Summit County’s transit district proposes a budget 35% higher than 2021 |

Summit County’s transit district proposes a budget 35% higher than 2021

$5M jump pays for startup costs, new building, savings

The 101 Spiro bus rolls through the roundabout along Kilby Road near the Ecker Hill park-and-ride this summer. The High Valley Transit District is proposing a nearly $5 million increase to its budget over 2021, a 35% jump.
Park Record file photo

The newly formed High Valley Transit District is proposing a budget that is nearly $5 million higher than 2021, a 35% increase.

When Summit County split its transit efforts from Park City’s, some detractors worried it would leave taxpayers paying millions more for transit services from two governments rather than one.

Kim Carson, who chairs High Valley Transit’s board of trustees, refuted the notion that the High Valley Transit District’s costs are duplicative, indicating there was no other way to provide the expansion in services the district is offering.

Park City Transit was operating at or beyond capacity, officials have said, and no increased service levels or expansion was possible with the previous arrangement.

The increased budget also pays for “significant” startup costs, Carson said, including renting space and taking over the full cost of the PC-SLC connect route from Kimball Junction to Salt Lake City.

And $3.7 million of the total $4.9 million proposed increase is allocated for savings and the construction of a new transit facility.

Carson touted the expanded service High Valley Transit offers, saying the expanded routes serve an additional 20,000 people.

“That’s a huge deal,” she said.

The district has launched a micro-transit service that covers a large part of the Snyderville Basin and a bus route running on S.R. 224 from Jeremy Ranch to Deer Valley Resort targeted to leave every 15 minutes. The actual frequency is around 20 minutes, however, due to a staffing shortage, according to the district.

“The 35 percent increase in budget represents a 54 percent increase in total service hours as well as a large expansion of service area, to Francis, the top of Summit Park, Jeremy Ranch, Pinebrook, Silver Summit, and Silver Creek,” a High Valley Transit report states. “Further, those customers that previously had 30-minute fixed route service now have 15-minute service, effectively doubling their fixed route transit service.”

Though taxpayers are now paying for two local transit districts to provide functions like human resources, financials and legal representation, Carson and other officials have said the type of expansion that the county seeks would not have been possible otherwise.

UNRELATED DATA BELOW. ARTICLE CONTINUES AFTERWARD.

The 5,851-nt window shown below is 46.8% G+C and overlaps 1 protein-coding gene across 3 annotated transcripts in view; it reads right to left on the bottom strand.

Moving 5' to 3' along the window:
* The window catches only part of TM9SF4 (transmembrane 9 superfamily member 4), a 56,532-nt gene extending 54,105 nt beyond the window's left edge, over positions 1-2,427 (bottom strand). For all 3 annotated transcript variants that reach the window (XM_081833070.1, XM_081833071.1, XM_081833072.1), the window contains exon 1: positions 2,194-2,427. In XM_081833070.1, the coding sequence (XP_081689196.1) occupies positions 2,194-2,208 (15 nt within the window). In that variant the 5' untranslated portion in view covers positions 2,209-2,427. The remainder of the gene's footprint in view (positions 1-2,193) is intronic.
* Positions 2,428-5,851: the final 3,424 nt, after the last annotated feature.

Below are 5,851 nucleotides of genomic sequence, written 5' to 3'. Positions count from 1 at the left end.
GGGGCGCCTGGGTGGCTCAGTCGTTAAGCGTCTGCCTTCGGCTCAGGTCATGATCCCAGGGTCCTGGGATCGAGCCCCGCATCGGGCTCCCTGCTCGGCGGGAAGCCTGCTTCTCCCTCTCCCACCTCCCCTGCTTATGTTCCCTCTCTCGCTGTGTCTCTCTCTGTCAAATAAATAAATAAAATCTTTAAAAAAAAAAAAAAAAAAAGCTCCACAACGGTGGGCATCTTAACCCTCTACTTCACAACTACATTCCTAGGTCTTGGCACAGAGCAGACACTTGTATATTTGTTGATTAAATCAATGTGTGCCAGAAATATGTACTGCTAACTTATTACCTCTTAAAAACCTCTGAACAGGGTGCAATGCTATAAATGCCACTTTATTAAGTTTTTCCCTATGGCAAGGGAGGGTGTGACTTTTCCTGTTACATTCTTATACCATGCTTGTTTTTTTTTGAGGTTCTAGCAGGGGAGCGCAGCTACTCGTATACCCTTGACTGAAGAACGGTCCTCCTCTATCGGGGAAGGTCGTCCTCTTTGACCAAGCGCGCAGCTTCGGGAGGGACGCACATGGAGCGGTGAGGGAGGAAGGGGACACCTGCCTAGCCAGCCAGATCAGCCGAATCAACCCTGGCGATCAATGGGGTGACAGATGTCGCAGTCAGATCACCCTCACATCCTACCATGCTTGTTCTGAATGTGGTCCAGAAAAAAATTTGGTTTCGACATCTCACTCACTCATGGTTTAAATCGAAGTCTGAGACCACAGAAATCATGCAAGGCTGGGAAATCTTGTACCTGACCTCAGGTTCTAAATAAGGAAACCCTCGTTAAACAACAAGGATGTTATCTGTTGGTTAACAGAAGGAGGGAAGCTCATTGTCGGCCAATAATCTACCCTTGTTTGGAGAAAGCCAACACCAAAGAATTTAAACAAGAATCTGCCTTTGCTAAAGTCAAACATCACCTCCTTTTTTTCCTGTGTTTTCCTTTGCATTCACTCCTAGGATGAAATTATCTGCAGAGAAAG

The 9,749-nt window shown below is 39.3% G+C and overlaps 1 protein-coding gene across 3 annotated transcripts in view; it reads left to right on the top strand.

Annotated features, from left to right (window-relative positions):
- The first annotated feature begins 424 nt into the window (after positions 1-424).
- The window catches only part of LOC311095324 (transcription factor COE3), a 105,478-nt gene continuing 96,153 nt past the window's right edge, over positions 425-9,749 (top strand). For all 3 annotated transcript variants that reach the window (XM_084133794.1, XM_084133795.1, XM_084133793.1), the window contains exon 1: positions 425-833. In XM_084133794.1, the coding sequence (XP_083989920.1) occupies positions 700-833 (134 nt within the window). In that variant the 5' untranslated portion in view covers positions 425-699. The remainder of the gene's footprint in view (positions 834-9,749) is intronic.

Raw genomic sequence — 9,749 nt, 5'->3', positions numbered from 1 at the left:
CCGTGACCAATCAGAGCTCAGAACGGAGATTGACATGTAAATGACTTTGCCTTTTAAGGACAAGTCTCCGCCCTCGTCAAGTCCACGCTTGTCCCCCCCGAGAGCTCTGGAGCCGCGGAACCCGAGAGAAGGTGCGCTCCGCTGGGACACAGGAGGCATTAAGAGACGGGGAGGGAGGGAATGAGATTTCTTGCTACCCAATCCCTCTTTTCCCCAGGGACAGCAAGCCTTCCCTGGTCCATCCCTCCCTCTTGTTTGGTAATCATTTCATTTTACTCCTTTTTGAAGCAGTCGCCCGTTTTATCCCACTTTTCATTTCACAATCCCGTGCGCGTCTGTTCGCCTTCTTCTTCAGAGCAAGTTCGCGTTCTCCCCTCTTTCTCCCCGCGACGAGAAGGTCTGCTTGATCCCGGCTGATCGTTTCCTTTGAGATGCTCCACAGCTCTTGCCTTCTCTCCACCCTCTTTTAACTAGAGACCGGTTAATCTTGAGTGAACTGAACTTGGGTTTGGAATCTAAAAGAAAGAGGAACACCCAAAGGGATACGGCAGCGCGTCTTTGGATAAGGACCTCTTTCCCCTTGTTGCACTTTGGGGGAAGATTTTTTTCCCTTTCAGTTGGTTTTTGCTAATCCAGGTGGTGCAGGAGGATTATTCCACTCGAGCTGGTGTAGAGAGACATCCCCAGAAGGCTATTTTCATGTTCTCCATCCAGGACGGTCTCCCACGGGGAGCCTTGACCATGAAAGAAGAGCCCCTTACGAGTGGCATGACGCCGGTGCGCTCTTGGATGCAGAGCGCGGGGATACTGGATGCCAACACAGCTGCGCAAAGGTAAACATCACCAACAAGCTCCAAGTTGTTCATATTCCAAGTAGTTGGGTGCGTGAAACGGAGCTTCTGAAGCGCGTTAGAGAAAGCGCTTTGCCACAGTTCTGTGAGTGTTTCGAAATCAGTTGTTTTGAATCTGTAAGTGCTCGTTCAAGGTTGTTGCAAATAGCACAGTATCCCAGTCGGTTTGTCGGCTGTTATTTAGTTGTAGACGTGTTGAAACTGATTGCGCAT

The district last week met with officials from Wasatch County, Summit County and the state agency that controls the Mayflower development near the Jordanelle Reservoir to discuss expanding services to those areas.

Officials have touted regional transit solutions as key to solving the area’s traffic congestion issues.

Carson said the district is seeing robust ridership that surpassed her expectations, with the district this summer meeting a mark of riders per driver hour that Carson hoped it would achieve by peak tourist season in December.

She said the midweek numbers and other metrics indicate residents, and not just tourists, have started using the service. Peak morning and afternoon ridership indicates workers are also using High Valley Transit, officials have said.

“If we’re really going to reduce cars on the road and traffic, we’ve got to get the locals using the transit system,” Carson said.

High Valley Transit is funded primarily through sales taxes, a revenue source officials say is significantly supported by visitors to the area. It is also financed through grants, and the district’s Executive Director Caroline Rodriguez indicated the $1.6 million the district has earmarked for a new transit facility, tentatively planned for land the county owns in Silver Summit, would be reimbursed by federal transit authorities.

Carson said the district is being fiscally responsible. She cited as an example the decision to buy buses rather than lease them, which would have been less expensive initially.

“That was the right thing for the district, as far as what would bring the most value to the district. We got these buses at a good deal,” she said.

The district also has $9 million in a reserve fund and is planning to contribute $2.1 million to it this year.

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